Five ways of using positive reinforcement to train a dog

I categorize these as "positive reinforcement" even though technically this describes some uses of negative reinforcement. I am discussing humane techniques as "positive reinforcement."

There are five ways of using positive reinforcement to train a dog to do behaviors.

1.    Reward Acceptable Behavior
Dogs do what works to benefit them. We can use this to our advantage by paying attention to what they are doing and give them what they want BEFORE they make a mistake.  A good example is if you are working on teaching your dog not to jump, make sure you talk to her and let her know “Good girl!” and give her a reward when you walk into a room and she does not jump on you.

2.    Ignore Inappropriate Behavior
An example of this is begging at the table. If a dog gets rewarded for begging, she will do it again and again. If you stop rewarding this behavior, she will try something else. The first time she tries something appropriate such as lying down, give her a treat. Hopefully she will think, “How did I get that treat? Maybe it was that lying down thing. I will try that again!” Then, you make sure to catch her doing it right the next time and reward her again. Eventually, she should come over to the table and lie down because that is what has worked for her in the past.

3.    No Reward Mark
This is a signal to your dog that she is doing something wrong. Dogs do not come from the litter with an understanding of our language. We have to teach them through the consistent use of associations and consequences. (Eh! Eh!) or another No Reward Mark (NRM) should be used to tell your dog “wrong answer!.” You can then wait for the appropriate response and reward that to clearly communicate which behavior results in a reward and which behavior gets nothing. 

4.    Timeouts
This is probably the most powerful positive reinforcement teaching method for most dogs. You give a dog three chances to get it right and then you remove her from the action for a short amount of time. An example of this is jumping on people. The first time she jumps you take the attention away from her because that is what she wants and we don’t want her to be rewarded for inappropriate behavior. You do this by turning your back and saying (Eh! Eh!) Then, when she is on the ground, you say “Good girl!” and pet her. If she sits, that is even better and you give her a treat. The second time she jumps on you do the same thing.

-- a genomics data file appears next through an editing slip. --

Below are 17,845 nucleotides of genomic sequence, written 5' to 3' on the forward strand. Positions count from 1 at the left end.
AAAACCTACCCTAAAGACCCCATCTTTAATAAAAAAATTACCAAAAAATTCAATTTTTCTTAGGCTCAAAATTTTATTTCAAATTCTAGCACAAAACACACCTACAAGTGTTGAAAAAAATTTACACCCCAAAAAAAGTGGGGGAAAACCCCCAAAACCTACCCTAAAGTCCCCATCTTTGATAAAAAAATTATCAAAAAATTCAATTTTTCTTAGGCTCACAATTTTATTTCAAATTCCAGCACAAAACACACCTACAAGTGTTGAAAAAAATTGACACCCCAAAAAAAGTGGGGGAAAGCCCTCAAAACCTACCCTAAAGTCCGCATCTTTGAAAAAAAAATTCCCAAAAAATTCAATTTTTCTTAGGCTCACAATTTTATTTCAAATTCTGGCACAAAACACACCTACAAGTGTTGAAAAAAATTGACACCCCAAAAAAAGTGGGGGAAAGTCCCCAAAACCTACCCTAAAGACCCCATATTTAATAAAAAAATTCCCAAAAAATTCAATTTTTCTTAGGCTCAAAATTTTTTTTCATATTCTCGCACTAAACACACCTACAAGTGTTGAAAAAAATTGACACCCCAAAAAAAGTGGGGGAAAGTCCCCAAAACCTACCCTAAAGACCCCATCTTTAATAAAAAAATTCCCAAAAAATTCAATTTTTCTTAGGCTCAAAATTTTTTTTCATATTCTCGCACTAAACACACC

The third time, say “Timeout” without anger or yelling and take her to a different area of the house or a crate. 

Put her in there for 10 seconds up to a minute at the most and leave the area so she can’t see you. Then, come back and say, “Ok, let’s try again.” She comes out of the area and as she is doing anything that is appropriate praise her “Thanks for not jumping, it is such a good decision to stay on the ground!”

If she jumps, however, she does not get three chances, she immediately gets another timeout. 

What you are doing is communicating to her using timing and consistency is that her behavior has consequences. She can be with you if she does not jump, but jumping is not appropriate. Incidentally, if she is timed out for jumping and comes out of the cage and nips, barks or other inappropriate behavior that you are currently working on, you can instantly time out again. 

Another method of timing out is by looping a 6-foot leash over a doorknob and attaching her collar to the leash and waking away.

For jumping, you might walk a few feet away and then turn around “Good! You are not jumping!” If you walk closer and she jumps again, you would say “Eh! Eh!” and walk away again. The message is very clear. She jumps on you and it ends all her chances for interactions. She stays on the ground and she has a chance for rewards, pets and fun.

5.    Withold or Remove Reward
You can practice this strategy during mealtimes. Have your dog sit and put the food bowl down slowly in front of her. Talk to her the whole time: “Good girl!” as soon as she stands up and breaks the sit, you say (Eh! Eh!) and remove the food bowl. You are teaching her that her behavior has consequences. Then put the food bowl down again. If she isn’t able to hold her sit or makes a mistake 3 times in a row for any behavior, we need to make it easier. In this case, put the food bowl down faster when she is sitting and then say “OK” which means she can eat. Make it harder each day by putting it down slower and having her wait longer and longer before she can eat. 

All of these strategies can be used together.

For instance, to teach a dog not to jump on guests, you can ignore jumping and reward anything but jumping. But, you can also time a dog out for jumping if ignoring the bad behavior did not work. Sometimes it takes different strategies to get the point across clearly to a dog what behaviors work and what behaviors do not. 

Just be patient and do not let anyone tell you that you need to hurt your dog to teach her. This is just not true.

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